Tigers first baseman Miguel Cabrera will miss the rest of the season with a ruptured biceps tendon.

Cabrera was lost for the season with a ripped tendon in his left bicep on June 12. The Tigers won five of the next six games to pull within one game of the .500 mark. That’s about when the roof caved in.

“He’s a Hall-of-Famer,” Gardenhire said. “It’s been a big miss for us. Victor’s done a nice job with these kids, talking to them, but Miguel’s presence means everything to our ball club and we don’t even have him around right now — he’s doing his rehab.”

The Tigers are also missing the energetic and comical presence of center fielder Leonys Martin, who has been out since July 2 with a hamstring strain. He was having a strong season, both at the plate and in the field, providing a jolt at the top of the Tigers’ batting order.

“When it rains it pours,” McCann said. “Nothing seemed to go our way. But when things aren’t going your way, you have to make breaks for yourself. It’s part of the ups and downs of the game. It’s something the veteran teams have an easier time navigating through, because they’ve been there and done it.

“With a young team, it gets frustrating and it can snowball a little bit.”

'Wheels fell off'

Was it inevitable the Tigers would lose 20 of 25 games? Maybe not. But a correction to the norm certainly was.

“Streaky,” is how Gardenhire described the first half. “We had a real good stretch and then the wheels fell off. We started playing some good teams and we couldn’t get over the hump. But through the slide, we were in just about every game. We just couldn’t come up with the big hit.

“Our starting pitching has given us a chance in most of the games. But we strikeout an awful lot and situational baseball, we’re not real good at it. We don’t get runners over and those things. We don’t do a lot of that.”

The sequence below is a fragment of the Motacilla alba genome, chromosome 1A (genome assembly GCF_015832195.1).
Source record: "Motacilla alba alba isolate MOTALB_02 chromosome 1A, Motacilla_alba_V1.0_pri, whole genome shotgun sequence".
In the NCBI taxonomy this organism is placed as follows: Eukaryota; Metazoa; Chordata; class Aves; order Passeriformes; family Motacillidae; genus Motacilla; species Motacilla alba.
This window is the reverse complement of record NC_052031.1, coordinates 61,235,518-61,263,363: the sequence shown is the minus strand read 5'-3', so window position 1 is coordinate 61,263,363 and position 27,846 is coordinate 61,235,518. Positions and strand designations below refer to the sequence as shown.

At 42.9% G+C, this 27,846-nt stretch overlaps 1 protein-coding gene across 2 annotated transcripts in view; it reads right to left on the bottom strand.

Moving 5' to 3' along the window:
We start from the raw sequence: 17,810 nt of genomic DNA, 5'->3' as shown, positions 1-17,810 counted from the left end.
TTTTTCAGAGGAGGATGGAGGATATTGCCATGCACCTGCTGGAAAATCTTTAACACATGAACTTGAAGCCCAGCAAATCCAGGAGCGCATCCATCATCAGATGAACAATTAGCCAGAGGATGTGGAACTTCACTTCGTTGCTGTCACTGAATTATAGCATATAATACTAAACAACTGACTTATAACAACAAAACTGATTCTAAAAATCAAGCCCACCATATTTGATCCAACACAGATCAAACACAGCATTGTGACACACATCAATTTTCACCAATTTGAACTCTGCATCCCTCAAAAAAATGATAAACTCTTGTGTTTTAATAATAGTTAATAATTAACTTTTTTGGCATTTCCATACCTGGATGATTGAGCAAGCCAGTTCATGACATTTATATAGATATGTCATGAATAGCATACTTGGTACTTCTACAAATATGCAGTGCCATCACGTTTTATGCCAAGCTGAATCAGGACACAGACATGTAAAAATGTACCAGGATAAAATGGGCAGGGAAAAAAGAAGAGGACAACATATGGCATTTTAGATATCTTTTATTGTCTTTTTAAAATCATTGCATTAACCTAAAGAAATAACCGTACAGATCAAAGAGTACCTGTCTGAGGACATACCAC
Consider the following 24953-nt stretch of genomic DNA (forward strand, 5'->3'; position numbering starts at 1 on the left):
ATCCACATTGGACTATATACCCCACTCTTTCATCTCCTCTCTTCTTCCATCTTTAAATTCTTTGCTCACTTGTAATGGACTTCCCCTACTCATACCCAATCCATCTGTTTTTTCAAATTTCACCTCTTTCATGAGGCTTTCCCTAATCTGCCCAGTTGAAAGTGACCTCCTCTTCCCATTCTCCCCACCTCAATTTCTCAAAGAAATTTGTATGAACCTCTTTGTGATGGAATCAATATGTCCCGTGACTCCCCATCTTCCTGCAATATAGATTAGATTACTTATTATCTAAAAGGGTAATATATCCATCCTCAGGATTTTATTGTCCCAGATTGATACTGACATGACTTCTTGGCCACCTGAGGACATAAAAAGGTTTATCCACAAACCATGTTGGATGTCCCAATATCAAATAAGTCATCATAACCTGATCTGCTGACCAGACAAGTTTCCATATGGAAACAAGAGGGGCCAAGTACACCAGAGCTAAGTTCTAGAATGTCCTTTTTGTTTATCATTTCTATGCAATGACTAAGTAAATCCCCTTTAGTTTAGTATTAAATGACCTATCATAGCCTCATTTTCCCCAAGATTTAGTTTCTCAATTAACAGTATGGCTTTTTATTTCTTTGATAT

Tigers general manager Al Avila has repeated that he was prepared for the occasional blackout in 2018 and that Cabrera's exit simply compounded matters. But he, and Gardenhire, have also gotten a look at players and surprises, such as Niko Goodrum, who could be part of a Tigers future that steadily should feature better hitters.

Candelario, the GM has said, is going through an ordeal not uncommon to rookie hitters who ultimately benefit from their dark nights. Jones, too, is learning what it's like to face sustained good pitching and what he can take from his first full year.

The Tigers roster will be different next year, and in 2020, Avila has said, and probably for the better in terms of introducing new talent. But in the interim there was destined to be a 2018 schedule that during days and weeks — and even months — could remind fans in graphic ways of what the first full year of a roster reconstruction can entail.

Here’s the ominous part: It’s not likely to get any better in the second half.

The Tigers are very likely to get much younger by the end of the month. They are motivated to trade two of their better starting pitchers — Francisco Liriano and Mike Fiers — and several teams have shown interest in both.

The Tigers signed both veteran pitchers with a dual purpose: To help them stay competitive early in the season and to be used as potential trade bait to acquire more young prospects.

The Tigers also are motivated to trade shortstop Jose Iglesias, who is in the final year of his contract and is playing arguably the best baseball of his career. They are also willing to listen to offers on two of their best young players — Michael Fulmer and Nick Castellanos. Though the asking price for those two is high, as it should be.

“Just like every year I’ve done this, you hear stuff flying around and you take it at face value,” Gardenhire said. “There’s always a lot of the talk and more so than not, nothing ever happens. With our ball club, something could happen.

“But I just go about my business and keep working hard. I told all of these guys — you just can’t worry about that. You just have to do your thing.”

Staff writer Lynn Henning contributed